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Are Unaddressed Emotions Making You Ill?



What is Psychoneuroimmunology?


Psychoneuroimmunology (PNI for short) studies how the mind, nervous, endocrine, and immune systems work together. It is believed that the mind and emotions play a role in how the neural chemicals and the immune system work. Put simply, PNI studies the relationship between the various organ systems and how they interplay on a physiological level. After over 40 years of research, this phenomenon was named psychoneuroimmunology in the 1970s.


In holistic medicine, PNI refers to how our emotions and mind can manifest disease processes. Our study is to understand how the disease develops on an immunological, nervous, and endocrine level under the framework of mind-body medicine. The communication systems of the nervous system and endocrine system inhibit immune function as a response to the mind and emotional signaling.


How do unaddressed emotions build up in our bodies and affect us physically and mentally?


As the famous book The Body Keeps the Score mentions, it is believed that unresolved trauma becomes trapped in the body. When we fail to process our emotions effectively, the unaddressed emotions are stored or “go” somewhere.


Eastern culture has long believed that emotions carry energy and that we inhibit or allow energy to flow in our bodies by suppressing or not expressing emotions. When we inhibit the processing of our emotions, have not learned how to process our emotions, or are currently experiencing trauma, we may resort to unhealthy coping mechanisms, such as bottling or suppressing our emotions, which leads to compounded stress and makes it harder for our bodies to heal.


It's essential to address our unresolved emotions to avoid increasing our risk of chronic diseases or impaired cognitive functioning like problem-solving and rational decision-making.


For example, if we have an unresolved emotion from childhood, we'll often have deep-seated wounds attached to it. These wounds can manifest in different ways, such as feelings of helplessness, hopelessness, or powerlessness. Not only will these emotions linger, but so will the thoughts that go along with them. Conscious or unconscious thoughts like "I'm not good enough," "I'm not worthy," and "I'm not important." It's believed that many chronic diseases can be linked to adverse childhood experiences (ACEs). And those who have experienced four or more ACEs are at a greater risk for heart disease, diabetes, depression, and obesity.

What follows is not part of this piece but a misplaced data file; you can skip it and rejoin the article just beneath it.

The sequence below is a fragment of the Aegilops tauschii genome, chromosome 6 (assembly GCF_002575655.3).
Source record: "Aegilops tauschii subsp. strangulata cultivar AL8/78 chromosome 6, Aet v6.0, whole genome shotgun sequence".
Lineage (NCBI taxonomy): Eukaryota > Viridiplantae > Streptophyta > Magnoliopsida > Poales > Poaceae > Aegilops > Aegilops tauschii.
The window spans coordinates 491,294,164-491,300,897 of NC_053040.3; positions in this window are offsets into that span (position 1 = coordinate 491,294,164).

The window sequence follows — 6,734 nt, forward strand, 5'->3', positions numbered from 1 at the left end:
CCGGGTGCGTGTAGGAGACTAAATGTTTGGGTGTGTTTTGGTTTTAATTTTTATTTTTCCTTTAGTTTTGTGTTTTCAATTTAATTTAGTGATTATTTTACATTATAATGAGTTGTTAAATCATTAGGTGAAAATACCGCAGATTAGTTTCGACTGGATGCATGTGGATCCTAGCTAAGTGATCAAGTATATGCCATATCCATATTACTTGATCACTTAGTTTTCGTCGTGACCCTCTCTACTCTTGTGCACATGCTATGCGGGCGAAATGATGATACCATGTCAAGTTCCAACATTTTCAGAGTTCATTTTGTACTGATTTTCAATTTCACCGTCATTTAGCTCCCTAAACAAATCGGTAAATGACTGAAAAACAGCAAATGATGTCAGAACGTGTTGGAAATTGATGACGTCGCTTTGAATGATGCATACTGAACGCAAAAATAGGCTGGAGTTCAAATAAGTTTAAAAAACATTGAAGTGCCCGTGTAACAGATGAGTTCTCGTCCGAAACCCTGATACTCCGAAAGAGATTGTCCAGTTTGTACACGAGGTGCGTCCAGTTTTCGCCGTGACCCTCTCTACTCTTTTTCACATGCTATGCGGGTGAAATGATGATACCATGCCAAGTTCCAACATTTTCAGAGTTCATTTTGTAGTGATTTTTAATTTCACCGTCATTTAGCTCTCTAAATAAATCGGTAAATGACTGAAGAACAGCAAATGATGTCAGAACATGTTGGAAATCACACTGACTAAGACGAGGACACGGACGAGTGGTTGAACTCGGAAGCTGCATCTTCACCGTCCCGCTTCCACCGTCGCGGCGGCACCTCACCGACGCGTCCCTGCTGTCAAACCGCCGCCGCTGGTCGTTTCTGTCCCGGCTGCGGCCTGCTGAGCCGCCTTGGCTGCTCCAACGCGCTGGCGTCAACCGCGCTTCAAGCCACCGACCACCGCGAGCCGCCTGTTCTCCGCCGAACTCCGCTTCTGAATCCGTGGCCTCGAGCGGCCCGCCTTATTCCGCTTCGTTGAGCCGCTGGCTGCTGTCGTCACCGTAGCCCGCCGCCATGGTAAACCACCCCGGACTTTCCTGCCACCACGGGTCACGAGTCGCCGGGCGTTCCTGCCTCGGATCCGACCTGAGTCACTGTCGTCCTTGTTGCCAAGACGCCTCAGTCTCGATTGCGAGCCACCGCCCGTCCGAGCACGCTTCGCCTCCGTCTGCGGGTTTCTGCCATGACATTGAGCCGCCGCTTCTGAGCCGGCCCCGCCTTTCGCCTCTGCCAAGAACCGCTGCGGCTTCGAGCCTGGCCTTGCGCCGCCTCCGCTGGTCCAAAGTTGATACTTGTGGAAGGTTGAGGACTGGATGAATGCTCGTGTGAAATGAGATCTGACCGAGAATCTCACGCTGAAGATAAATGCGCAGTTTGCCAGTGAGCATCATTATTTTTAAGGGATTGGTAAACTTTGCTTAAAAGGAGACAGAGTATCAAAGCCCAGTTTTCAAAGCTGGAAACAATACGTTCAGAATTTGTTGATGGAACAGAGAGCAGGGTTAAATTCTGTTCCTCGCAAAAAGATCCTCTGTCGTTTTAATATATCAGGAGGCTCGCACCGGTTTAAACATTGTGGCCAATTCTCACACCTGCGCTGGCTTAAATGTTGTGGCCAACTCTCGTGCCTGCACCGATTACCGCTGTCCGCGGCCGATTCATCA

In western studies, emotions like grief, sadness, and pain are often referred to as "stress." These emotions that evoke a stress response can have a long-lasting negative impact on our health if we don't deal with them appropriately. For example, coronary artery disease can be caused by unresolved emotions we unconsciously hold in our chest.


Many digestive diseases, such as GERD, Constipation, IBS, IBD, Colitis, or Crohn's disease, may have some ties to psychoneuroimmunology.


Studies have shown that early life stress can impact gut microbiology and inhibit immune function, creating immunological and gut imbalances. This may also be due to unhealthy eating patterns for self-soothing or nerve overstimulation.


In the Eastern modalities, the GI system also represents personal power, self-worth, self-acceptance, and self-appreciation. If someone feels powerless, helpless, or hopeless in the early stages of life, that could contribute to these diseases. However, it's not to rule out the obvious - depression or anxiety symptoms - which can be attributed to unprocessed emotions.


Depression is often seen as anger turned inward and anxiety being a fear response. A fear response is attributed to hypervigilance in the brain and fear that "something bad is going to happen." That "something bad" may have already happened, but the mind is telling the body to stay alert and prepared. This can happen with deep betrayals, attachment wounds, and even generational traumas.